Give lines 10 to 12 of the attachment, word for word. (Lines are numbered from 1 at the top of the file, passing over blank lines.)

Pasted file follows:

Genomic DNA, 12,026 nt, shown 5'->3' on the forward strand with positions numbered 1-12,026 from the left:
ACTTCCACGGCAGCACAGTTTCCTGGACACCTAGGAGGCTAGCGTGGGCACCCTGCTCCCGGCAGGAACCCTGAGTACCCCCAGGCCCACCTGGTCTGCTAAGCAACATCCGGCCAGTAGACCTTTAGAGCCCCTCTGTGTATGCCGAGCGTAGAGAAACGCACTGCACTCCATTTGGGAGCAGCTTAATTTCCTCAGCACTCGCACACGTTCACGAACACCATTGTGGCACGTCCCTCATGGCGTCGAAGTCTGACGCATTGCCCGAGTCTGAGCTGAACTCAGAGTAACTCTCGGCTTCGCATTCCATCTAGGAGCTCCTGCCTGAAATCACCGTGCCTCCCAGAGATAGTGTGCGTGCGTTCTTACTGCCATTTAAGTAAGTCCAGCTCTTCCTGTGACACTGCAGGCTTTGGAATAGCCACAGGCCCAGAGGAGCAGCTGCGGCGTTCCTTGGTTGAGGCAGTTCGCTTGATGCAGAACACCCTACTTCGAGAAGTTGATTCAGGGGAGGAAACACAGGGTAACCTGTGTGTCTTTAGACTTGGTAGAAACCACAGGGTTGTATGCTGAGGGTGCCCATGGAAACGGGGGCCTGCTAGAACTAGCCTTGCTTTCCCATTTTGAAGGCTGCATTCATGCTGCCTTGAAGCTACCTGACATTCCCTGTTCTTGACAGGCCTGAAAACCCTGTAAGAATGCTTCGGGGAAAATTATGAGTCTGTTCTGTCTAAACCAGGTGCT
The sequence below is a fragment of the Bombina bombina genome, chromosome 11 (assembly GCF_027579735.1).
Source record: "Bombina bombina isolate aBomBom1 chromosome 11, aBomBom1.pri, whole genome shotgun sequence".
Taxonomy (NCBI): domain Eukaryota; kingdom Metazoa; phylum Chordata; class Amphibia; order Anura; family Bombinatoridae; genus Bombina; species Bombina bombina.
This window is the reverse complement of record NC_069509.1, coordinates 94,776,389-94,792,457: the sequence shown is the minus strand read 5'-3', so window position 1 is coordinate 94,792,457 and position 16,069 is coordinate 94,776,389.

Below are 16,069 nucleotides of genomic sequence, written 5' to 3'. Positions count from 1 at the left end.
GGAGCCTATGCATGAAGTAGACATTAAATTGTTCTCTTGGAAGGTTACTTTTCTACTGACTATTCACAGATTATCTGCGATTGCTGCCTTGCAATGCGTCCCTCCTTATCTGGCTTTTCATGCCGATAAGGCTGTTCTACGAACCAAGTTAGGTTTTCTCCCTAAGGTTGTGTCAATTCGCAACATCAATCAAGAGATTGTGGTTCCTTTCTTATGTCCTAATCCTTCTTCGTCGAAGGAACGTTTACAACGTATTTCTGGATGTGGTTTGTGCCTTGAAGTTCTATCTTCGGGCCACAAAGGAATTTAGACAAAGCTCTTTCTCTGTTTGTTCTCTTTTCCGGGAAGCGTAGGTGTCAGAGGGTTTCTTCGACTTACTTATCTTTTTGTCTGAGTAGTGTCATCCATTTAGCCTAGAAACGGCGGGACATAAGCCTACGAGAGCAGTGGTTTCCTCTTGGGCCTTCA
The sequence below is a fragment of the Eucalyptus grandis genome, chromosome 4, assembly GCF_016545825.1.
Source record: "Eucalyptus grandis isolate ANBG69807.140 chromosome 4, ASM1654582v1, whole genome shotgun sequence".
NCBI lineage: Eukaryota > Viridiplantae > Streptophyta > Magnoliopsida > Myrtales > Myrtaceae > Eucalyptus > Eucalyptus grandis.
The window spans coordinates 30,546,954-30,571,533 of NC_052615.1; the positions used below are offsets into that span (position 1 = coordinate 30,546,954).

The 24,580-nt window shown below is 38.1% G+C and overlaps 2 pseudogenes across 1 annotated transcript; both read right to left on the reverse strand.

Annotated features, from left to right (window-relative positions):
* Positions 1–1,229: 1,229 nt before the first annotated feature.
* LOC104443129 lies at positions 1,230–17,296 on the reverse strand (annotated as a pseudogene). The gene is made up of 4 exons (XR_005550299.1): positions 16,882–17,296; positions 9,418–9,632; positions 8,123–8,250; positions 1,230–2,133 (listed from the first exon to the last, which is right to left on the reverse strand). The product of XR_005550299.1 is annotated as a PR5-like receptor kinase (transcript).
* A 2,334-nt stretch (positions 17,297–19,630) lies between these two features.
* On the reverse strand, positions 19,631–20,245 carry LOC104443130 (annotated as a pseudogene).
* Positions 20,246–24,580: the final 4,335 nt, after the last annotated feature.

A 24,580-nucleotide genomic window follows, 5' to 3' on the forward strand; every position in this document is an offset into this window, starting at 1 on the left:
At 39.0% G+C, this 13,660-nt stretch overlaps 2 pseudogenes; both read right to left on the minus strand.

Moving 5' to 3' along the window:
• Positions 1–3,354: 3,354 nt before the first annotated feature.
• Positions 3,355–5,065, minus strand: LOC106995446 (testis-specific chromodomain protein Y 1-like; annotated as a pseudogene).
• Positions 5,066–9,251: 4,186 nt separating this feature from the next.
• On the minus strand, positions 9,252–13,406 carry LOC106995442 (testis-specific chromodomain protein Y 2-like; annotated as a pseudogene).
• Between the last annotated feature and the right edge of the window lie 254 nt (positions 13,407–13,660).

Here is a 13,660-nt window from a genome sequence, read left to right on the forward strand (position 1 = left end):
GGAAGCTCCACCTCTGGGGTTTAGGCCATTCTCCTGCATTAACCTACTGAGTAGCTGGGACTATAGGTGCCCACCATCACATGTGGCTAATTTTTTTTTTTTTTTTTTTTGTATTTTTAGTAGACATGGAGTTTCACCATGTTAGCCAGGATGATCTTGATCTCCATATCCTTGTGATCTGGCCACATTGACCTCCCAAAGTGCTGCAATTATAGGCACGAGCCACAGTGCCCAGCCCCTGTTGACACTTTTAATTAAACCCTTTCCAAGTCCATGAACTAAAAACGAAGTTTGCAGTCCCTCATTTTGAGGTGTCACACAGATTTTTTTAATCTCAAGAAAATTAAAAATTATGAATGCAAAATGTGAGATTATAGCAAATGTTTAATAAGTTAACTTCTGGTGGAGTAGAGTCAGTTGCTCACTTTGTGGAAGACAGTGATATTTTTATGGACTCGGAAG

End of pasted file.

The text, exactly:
Source record: "Eucalyptus grandis isolate ANBG69807.140 chromosome 4, ASM1654582v1, whole genome shotgun sequence".
NCBI lineage: Eukaryota > Viridiplantae > Streptophyta > Magnoliopsida > Myrtales > Myrtaceae > Eucalyptus > Eucalyptus grandis.
The window spans coordinates 30,546,954-30,571,533 of NC_052615.1; the positions used below are offsets into that span (position 1 = coordinate 30,546,954).